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Conquest: Frontier Wars

From the Database of Home of the Underdogs

GAME DESIGNER:Jamie Wiggs & Arvee Garde

GAME DEVELOPER:Fever Pitch Studios

GAME PUBLISHER:UBI Soft

Copyright 2001, UBI Soft

Games like Homeworld reinvented the real-time-strategy genre by making the setting a previously untapped localespace. It wasnt long before other developers, and publishers, would realize the potential of such a match. Microsoft quickly jumped on the bandwagon with the announcement that it would be publishing Conquest: Frontier Wars. RTS devotees ate it up, and it seemed like all was going well. Ultimately Microsoft dropped the project, saying that the game did not meet its quality standards. Thankfully UbiSoft picked up the publishing reigns.

Conquest lets players fight an intergalactic war between three races, the Terrans, Mantis, and Celareons, over the course of three campaigns. The storyline is a nice mix of action, intrigue, and refreshingly, comedy. Comparisons can definitely be made to Starcraft, however. The aforementioned races are very similar to the Terrans, Zerg, and Protoss, respectively. All similarities stop there, as there is nary a ground unit in the game. All combat takes place in space, and Conquest is one of the few games to capture the vastness of it.

This is achieved two ways. Firstly, you build bases (refineries, shipyards, research centers) on orbital rings circling planets. Each ring can only support a certain number of buildings, so you are forced to spread your base among multiple planets. Resources can also be acquired from planets, and accumulate much more quickly than sending out mining ships, so controlling them is of strategic value. Secondly, each campaign, skirmish, or multiplayer mission does not take place on one map, but rather across multiple ones. This is achieved through the use of wormholes. Much like Space Empires IV, a war can rage across multiple systems, and you will often have to take your fleets quite far from your base to meet the enemy. Furthermore, your fleets have limited ammo, so supply ships have to join them or your base has to expand across multiple fronts. You can set up a skirmish or multiplayer game with up to 16 systems, so games can last quite a while.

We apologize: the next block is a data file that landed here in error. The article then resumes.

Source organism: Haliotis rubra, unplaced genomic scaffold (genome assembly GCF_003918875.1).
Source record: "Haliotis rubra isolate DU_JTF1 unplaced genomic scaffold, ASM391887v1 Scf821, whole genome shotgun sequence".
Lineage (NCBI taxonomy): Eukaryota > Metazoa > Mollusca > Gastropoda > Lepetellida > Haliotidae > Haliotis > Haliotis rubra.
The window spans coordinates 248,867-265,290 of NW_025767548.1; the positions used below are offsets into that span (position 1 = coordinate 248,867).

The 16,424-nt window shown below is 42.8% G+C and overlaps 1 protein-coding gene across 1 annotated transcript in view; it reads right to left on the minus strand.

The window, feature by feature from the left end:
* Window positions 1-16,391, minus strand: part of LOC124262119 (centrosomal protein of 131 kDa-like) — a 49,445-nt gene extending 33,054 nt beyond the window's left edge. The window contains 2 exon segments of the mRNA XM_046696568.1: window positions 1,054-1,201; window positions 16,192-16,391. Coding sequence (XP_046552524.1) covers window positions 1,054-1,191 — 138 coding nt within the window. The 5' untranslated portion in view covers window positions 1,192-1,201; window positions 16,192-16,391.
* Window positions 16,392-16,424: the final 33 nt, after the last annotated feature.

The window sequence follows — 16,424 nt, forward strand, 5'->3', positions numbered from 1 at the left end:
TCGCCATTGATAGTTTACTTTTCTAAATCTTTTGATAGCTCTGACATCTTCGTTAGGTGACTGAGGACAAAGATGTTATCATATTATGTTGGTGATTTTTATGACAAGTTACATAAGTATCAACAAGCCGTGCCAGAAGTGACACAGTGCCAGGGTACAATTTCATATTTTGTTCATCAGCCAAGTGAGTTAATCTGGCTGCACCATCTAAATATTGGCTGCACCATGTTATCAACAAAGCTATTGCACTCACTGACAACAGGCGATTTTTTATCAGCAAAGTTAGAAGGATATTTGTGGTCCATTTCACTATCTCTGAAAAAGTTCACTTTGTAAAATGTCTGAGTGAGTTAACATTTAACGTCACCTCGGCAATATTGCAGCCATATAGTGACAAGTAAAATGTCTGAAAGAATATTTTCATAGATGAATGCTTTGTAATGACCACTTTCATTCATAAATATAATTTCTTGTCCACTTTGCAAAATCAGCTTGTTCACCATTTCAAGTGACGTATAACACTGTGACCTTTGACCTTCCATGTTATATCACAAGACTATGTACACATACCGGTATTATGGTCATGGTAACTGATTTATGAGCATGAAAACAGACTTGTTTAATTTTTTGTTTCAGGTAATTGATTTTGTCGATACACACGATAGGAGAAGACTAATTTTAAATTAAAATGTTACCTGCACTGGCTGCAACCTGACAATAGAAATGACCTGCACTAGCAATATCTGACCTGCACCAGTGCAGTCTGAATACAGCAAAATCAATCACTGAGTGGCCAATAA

Conquests graphics are pretty good, and while the game is 2D there are some nice touches, such as 3D ship models and rotating planets, which make it feel more three-dimensional. The effects are top notch, with ships breaking apart before exploding and tiny fighters leaving trails as they launch from enormous carriers. On the audio side, things also fair pretty well. The music is varied, though it can get monotonous, and sound effects, while nothing spectacular, do the job. Voice acting, however, is solid all around.

While much of Conquest is by the books RTS, there are enough unique elements to make it stand out and add to the strategic choices. With aggressive AI in skirmish mode, three campaigns, and multiplayer, the game has longevity as well. If a real-time-strategy game with features typically seen in a turn-based 4X game sounds intriguing, definitely check this one out.



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